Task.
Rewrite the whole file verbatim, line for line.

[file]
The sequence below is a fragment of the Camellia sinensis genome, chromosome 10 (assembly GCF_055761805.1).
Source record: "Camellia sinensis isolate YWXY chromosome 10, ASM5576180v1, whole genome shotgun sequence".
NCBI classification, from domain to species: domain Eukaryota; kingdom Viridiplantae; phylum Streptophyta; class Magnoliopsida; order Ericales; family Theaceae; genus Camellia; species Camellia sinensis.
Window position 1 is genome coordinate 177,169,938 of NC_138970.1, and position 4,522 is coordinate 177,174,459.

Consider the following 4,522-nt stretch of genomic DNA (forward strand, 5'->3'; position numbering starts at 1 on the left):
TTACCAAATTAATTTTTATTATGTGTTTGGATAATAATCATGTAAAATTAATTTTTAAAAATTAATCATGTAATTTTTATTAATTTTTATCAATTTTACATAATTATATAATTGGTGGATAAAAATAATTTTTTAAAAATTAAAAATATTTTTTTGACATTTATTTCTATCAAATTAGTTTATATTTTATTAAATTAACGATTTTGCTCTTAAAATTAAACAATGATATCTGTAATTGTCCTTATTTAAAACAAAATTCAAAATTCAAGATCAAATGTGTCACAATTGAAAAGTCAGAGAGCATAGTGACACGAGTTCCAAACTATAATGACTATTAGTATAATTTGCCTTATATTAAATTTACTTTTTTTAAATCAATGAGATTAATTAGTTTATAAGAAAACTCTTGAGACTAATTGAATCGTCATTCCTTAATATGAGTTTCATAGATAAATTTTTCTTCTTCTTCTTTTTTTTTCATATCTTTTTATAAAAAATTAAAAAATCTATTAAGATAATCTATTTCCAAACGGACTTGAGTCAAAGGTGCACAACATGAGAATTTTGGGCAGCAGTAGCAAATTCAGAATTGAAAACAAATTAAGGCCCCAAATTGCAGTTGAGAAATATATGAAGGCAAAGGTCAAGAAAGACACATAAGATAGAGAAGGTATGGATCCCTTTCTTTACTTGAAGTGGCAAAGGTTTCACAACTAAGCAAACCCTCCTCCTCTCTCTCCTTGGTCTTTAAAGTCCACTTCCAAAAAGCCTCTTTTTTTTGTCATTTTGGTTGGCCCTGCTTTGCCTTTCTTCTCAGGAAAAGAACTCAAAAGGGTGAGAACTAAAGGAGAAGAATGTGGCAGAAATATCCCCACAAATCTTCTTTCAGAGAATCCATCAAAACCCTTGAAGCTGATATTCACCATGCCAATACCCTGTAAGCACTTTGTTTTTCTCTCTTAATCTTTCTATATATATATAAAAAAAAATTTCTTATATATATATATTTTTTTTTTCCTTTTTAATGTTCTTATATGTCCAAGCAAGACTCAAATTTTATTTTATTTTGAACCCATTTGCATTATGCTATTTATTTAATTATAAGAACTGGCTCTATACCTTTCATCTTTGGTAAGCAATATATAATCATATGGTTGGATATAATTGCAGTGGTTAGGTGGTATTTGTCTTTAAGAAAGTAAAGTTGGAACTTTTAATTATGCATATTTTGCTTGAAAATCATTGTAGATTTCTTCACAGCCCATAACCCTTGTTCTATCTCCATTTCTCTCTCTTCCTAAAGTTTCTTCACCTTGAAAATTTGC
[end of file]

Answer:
The sequence below is a fragment of the Camellia sinensis genome, chromosome 10 (assembly GCF_055761805.1).
Source record: "Camellia sinensis isolate YWXY chromosome 10, ASM5576180v1, whole genome shotgun sequence".
NCBI classification, from domain to species: domain Eukaryota; kingdom Viridiplantae; phylum Streptophyta; class Magnoliopsida; order Ericales; family Theaceae; genus Camellia; species Camellia sinensis.
Window position 1 is genome coordinate 177,169,938 of NC_138970.1, and position 4,522 is coordinate 177,174,459.

Consider the following 4,522-nt stretch of genomic DNA (forward strand, 5'->3'; position numbering starts at 1 on the left):
TTACCAAATTAATTTTTATTATGTGTTTGGATAATAATCATGTAAAATTAATTTTTAAAAATTAATCATGTAATTTTTATTAATTTTTATCAATTTTACATAATTATATAATTGGTGGATAAAAATAATTTTTTAAAAATTAAAAATATTTTTTTGACATTTATTTCTATCAAATTAGTTTATATTTTATTAAATTAACGATTTTGCTCTTAAAATTAAACAATGATATCTGTAATTGTCCTTATTTAAAACAAAATTCAAAATTCAAGATCAAATGTGTCACAATTGAAAAGTCAGAGAGCATAGTGACACGAGTTCCAAACTATAATGACTATTAGTATAATTTGCCTTATATTAAATTTACTTTTTTTAAATCAATGAGATTAATTAGTTTATAAGAAAACTCTTGAGACTAATTGAATCGTCATTCCTTAATATGAGTTTCATAGATAAATTTTTCTTCTTCTTCTTTTTTTTTCATATCTTTTTATAAAAAATTAAAAAATCTATTAAGATAATCTATTTCCAAACGGACTTGAGTCAAAGGTGCACAACATGAGAATTTTGGGCAGCAGTAGCAAATTCAGAATTGAAAACAAATTAAGGCCCCAAATTGCAGTTGAGAAATATATGAAGGCAAAGGTCAAGAAAGACACATAAGATAGAGAAGGTATGGATCCCTTTCTTTACTTGAAGTGGCAAAGGTTTCACAACTAAGCAAACCCTCCTCCTCTCTCTCCTTGGTCTTTAAAGTCCACTTCCAAAAAGCCTCTTTTTTTTGTCATTTTGGTTGGCCCTGCTTTGCCTTTCTTCTCAGGAAAAGAACTCAAAAGGGTGAGAACTAAAGGAGAAGAATGTGGCAGAAATATCCCCACAAATCTTCTTTCAGAGAATCCATCAAAACCCTTGAAGCTGATATTCACCATGCCAATACCCTGTAAGCACTTTGTTTTTCTCTCTTAATCTTTCTATATATATATAAAAAAAAATTTCTTATATATATATATTTTTTTTTTCCTTTTTAATGTTCTTATATGTCCAAGCAAGACTCAAATTTTATTTTATTTTGAACCCATTTGCATTATGCTATTTATTTAATTATAAGAACTGGCTCTATACCTTTCATCTTTGGTAAGCAATATATAATCATATGGTTGGATATAATTGCAGTGGTTAGGTGGTATTTGTCTTTAAGAAAGTAAAGTTGGAACTTTTAATTATGCATATTTTGCTTGAAAATCATTGTAGATTTCTTCACAGCCCATAACCCTTGTTCTATCTCCATTTCTCTCTCTTCCTAAAGTTTCTTCACCTTGAAAATTTGC